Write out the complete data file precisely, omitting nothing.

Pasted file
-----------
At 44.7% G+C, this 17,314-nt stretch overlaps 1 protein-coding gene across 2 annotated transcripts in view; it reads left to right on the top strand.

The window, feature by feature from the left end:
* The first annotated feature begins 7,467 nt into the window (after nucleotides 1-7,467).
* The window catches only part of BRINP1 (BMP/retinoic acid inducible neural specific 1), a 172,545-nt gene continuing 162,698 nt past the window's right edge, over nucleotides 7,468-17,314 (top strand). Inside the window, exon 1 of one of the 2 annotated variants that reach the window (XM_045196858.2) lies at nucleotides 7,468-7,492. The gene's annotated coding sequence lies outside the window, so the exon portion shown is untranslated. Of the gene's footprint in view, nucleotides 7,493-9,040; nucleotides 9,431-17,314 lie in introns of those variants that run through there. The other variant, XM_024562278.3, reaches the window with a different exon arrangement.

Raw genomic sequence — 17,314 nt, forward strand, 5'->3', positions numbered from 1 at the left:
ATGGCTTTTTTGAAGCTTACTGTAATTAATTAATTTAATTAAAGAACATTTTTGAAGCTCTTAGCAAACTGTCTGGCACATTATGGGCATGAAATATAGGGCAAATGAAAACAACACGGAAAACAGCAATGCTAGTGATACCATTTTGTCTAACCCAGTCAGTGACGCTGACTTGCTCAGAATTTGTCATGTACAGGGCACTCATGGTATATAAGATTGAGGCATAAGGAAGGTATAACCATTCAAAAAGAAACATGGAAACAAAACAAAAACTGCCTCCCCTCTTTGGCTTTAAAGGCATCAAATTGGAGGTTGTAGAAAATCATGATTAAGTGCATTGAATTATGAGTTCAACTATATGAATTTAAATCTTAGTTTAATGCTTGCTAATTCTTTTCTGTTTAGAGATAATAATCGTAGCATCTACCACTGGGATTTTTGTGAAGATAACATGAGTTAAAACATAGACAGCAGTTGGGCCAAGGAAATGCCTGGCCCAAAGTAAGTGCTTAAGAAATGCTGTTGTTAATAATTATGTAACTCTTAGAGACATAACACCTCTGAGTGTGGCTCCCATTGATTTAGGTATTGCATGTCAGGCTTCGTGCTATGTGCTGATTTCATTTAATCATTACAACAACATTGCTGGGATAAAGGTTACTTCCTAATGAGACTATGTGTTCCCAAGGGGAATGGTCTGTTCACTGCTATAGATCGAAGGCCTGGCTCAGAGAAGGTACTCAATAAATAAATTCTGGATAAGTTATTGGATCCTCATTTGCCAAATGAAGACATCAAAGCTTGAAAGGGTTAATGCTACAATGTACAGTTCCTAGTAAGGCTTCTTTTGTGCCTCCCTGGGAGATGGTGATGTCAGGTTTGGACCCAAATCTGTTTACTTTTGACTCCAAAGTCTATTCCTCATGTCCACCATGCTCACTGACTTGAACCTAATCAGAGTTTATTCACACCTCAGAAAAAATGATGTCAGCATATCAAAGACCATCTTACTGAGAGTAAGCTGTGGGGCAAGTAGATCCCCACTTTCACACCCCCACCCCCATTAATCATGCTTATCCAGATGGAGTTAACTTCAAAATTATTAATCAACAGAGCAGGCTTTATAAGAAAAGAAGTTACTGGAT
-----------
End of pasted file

At 44.7% G+C, this 17,314-nt stretch overlaps 1 protein-coding gene across 2 annotated transcripts in view; it reads left to right on the top strand.

The window, feature by feature from the left end:
* The first annotated feature begins 7,467 nt into the window (after nucleotides 1-7,467).
* The window catches only part of BRINP1 (BMP/retinoic acid inducible neural specific 1), a 172,545-nt gene continuing 162,698 nt past the window's right edge, over nucleotides 7,468-17,314 (top strand). Inside the window, exon 1 of one of the 2 annotated variants that reach the window (XM_045196858.2) lies at nucleotides 7,468-7,492. The gene's annotated coding sequence lies outside the window, so the exon portion shown is untranslated. Of the gene's footprint in view, nucleotides 7,493-9,040; nucleotides 9,431-17,314 lie in introns of those variants that run through there. The other variant, XM_024562278.3, reaches the window with a different exon arrangement.

Raw genomic sequence — 17,314 nt, forward strand, 5'->3', positions numbered from 1 at the left:
ATGGCTTTTTTGAAGCTTACTGTAATTAATTAATTTAATTAAAGAACATTTTTGAAGCTCTTAGCAAACTGTCTGGCACATTATGGGCATGAAATATAGGGCAAATGAAAACAACACGGAAAACAGCAATGCTAGTGATACCATTTTGTCTAACCCAGTCAGTGACGCTGACTTGCTCAGAATTTGTCATGTACAGGGCACTCATGGTATATAAGATTGAGGCATAAGGAAGGTATAACCATTCAAAAAGAAACATGGAAACAAAACAAAAACTGCCTCCCCTCTTTGGCTTTAAAGGCATCAAATTGGAGGTTGTAGAAAATCATGATTAAGTGCATTGAATTATGAGTTCAACTATATGAATTTAAATCTTAGTTTAATGCTTGCTAATTCTTTTCTGTTTAGAGATAATAATCGTAGCATCTACCACTGGGATTTTTGTGAAGATAACATGAGTTAAAACATAGACAGCAGTTGGGCCAAGGAAATGCCTGGCCCAAAGTAAGTGCTTAAGAAATGCTGTTGTTAATAATTATGTAACTCTTAGAGACATAACACCTCTGAGTGTGGCTCCCATTGATTTAGGTATTGCATGTCAGGCTTCGTGCTATGTGCTGATTTCATTTAATCATTACAACAACATTGCTGGGATAAAGGTTACTTCCTAATGAGACTATGTGTTCCCAAGGGGAATGGTCTGTTCACTGCTATAGATCGAAGGCCTGGCTCAGAGAAGGTACTCAATAAATAAATTCTGGATAAGTTATTGGATCCTCATTTGCCAAATGAAGACATCAAAGCTTGAAAGGGTTAATGCTACAATGTACAGTTCCTAGTAAGGCTTCTTTTGTGCCTCCCTGGGAGATGGTGATGTCAGGTTTGGACCCAAATCTGTTTACTTTTGACTCCAAAGTCTATTCCTCATGTCCACCATGCTCACTGACTTGAACCTAATCAGAGTTTATTCACACCTCAGAAAAAATGATGTCAGCATATCAAAGACCATCTTACTGAGAGTAAGCTGTGGGGCAAGTAGATCCCCACTTTCACACCCCCACCCCCATTAATCATGCTTATCCAGATGGAGTTAACTTCAAAATTATTAATCAACAGAGCAGGCTTTATAAGAAAAGAAGTTACTGGAT